You’d think last Thursday’s stock market shock would have investors betting on more price swings.
The opposite has happened.
Traders are instead using the 44% single-day spike in the CBOE Volatility Index — or VIX — as a reason to pile into wagers that the measure will come back down.
Using exchange-traded notes, they have made their exposure $US393 million more bearish on the VIX over the past week, according to data compiled by financial analytics firm S3 Partners. In other words, they’re betting that stocks will revert back to the listless, sideways trading that’s characterised so much of the action in 2017.
One place traders are looking is the VelocityShares Daily Inverse VIX Short-Term ETN, which amounts to a direct short bet on the fear gauge. It’s surged a whopping 81% year-to-date, and investors have added roughly $US165 million of exposure over the past week.
These traders are “looking for the VIX index to continue declining from its recent year-to-date high and settle back nearer its 10.79 July/August average,” Ihor Dusaniwsky, managing director of predictive analytics at S3, wrote in a client note.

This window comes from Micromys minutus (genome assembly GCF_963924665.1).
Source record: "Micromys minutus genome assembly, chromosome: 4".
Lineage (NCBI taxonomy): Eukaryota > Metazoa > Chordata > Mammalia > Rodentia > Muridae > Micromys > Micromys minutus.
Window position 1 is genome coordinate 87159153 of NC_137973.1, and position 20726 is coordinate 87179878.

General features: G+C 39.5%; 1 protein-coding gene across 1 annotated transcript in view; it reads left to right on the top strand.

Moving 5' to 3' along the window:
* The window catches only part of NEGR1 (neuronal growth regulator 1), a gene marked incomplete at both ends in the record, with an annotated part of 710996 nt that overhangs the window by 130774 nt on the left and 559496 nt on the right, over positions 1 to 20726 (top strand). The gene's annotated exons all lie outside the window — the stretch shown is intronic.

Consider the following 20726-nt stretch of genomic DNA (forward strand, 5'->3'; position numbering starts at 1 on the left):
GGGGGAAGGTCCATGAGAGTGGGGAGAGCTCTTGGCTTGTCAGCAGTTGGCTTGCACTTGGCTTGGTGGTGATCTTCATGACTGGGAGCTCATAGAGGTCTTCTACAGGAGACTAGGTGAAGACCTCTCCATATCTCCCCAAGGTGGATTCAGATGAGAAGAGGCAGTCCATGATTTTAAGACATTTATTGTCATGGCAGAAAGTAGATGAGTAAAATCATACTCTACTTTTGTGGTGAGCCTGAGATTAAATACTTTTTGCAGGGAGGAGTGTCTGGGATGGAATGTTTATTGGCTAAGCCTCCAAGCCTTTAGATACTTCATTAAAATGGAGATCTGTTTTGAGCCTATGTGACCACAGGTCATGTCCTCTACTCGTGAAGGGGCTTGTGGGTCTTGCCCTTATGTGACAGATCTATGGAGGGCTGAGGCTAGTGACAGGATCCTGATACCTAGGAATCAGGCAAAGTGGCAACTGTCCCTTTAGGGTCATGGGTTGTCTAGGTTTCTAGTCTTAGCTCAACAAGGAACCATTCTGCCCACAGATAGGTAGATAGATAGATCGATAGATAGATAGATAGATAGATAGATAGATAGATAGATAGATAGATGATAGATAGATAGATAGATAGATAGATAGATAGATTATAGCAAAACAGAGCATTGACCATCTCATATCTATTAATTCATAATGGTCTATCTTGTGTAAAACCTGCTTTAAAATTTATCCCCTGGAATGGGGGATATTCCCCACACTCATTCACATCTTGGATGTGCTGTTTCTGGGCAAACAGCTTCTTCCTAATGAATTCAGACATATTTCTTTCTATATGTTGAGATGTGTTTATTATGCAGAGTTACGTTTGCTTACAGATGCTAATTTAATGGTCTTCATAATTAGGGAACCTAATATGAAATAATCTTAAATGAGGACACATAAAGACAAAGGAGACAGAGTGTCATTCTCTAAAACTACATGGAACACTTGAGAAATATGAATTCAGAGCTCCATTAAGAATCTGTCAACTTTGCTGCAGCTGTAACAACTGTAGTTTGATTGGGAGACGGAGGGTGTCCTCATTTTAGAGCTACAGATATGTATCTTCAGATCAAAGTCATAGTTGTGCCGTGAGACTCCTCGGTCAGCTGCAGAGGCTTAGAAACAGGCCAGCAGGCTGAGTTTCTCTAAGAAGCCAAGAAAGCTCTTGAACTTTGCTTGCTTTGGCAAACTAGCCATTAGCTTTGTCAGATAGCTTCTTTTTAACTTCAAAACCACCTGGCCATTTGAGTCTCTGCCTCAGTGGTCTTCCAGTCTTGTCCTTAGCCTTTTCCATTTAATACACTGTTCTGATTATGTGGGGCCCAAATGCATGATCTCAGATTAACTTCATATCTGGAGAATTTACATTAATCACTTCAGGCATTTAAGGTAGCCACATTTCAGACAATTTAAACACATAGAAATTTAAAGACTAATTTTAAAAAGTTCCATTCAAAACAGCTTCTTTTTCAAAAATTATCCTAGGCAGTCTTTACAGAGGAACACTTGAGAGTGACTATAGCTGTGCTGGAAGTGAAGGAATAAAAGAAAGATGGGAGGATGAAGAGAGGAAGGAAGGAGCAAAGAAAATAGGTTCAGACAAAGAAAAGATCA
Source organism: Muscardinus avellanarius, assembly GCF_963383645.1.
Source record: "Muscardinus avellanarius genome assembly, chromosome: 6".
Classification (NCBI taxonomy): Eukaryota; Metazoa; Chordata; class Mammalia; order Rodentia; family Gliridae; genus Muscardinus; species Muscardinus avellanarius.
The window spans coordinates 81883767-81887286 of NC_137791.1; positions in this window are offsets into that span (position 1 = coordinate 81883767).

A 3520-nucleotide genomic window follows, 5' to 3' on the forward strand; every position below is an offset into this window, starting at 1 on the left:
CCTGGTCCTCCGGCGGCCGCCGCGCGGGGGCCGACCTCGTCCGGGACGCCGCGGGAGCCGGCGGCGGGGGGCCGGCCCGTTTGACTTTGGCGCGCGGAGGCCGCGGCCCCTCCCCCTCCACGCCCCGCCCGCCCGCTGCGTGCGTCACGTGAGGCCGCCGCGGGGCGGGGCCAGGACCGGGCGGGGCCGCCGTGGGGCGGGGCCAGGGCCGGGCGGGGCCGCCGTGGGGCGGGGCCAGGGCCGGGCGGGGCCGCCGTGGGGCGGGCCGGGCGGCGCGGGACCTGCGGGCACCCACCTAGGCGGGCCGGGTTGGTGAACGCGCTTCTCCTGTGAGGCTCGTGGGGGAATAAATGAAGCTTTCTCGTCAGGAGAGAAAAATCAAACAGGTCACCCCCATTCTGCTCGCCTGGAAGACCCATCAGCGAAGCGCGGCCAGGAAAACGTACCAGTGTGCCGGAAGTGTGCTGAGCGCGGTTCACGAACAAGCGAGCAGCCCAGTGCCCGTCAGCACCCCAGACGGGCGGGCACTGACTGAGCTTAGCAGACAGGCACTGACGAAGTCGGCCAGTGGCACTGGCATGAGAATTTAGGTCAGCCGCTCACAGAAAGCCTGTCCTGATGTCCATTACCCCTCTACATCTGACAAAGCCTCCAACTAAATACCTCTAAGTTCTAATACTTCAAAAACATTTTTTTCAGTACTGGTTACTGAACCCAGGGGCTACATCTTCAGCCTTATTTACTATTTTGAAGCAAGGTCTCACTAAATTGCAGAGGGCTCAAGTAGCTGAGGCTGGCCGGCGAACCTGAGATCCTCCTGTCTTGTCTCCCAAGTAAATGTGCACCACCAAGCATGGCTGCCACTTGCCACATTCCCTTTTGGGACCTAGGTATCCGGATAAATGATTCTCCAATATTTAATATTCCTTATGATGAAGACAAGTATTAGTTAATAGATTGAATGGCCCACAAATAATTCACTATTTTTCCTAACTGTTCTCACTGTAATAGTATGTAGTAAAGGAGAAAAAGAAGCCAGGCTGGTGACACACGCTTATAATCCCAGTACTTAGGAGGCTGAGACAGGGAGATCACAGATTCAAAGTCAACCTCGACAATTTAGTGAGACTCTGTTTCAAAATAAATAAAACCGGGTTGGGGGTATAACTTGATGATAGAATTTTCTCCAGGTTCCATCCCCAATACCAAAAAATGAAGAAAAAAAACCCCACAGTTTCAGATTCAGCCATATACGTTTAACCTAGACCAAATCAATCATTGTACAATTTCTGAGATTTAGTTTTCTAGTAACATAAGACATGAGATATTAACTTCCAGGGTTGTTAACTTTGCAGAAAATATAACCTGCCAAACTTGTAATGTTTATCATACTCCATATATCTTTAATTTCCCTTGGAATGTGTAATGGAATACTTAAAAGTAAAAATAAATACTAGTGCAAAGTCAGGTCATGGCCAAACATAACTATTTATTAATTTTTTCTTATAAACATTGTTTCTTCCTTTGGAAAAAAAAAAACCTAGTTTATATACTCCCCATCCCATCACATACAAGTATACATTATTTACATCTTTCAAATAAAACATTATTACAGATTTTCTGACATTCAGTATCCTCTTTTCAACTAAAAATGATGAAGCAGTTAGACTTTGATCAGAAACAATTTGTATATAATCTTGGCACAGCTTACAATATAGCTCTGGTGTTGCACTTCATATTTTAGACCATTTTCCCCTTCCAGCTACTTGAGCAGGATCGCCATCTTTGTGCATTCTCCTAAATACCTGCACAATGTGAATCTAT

It’s just the latest sign of confidence in the short volatility trade, which has been one of the year’s most popular and, by extension, crowded wagers. Investors have been rewarded recently by a VIX that hit a record low, but they have also been jostled by occasional turbulence. Clearly that isn’t holding them back now.
The willingness of investors to add to short-volatility positions at more attractive prices — in this case, following a large price swing — mirrors a similar dynamic unfolding in the equity market. The so-called “buy the dip” phenomenon has been a hallmark of the eight-year bull market, helping sustain it as traders use weakness as an excuse to load up on more shares.
But just because traders are ramping up anti-volatility exposure doesn’t mean everyone thinks it’s a good idea. One of the most vocal opponents of the short-volatility trade has been JPMorgan quant guru Marko Kolanovic. He’s wary of the ever-present possibility of an big, unexpected market move, which could result in a painful unwind.
The warnings sent by Kolanovic and other short-volatility sceptics have yet to come to full fruition, but their advice should be heeded. If the dip-buying habit in stocks ever starts to fade, the market could eventually face a selloff so deep that traders will wish they’d listened.
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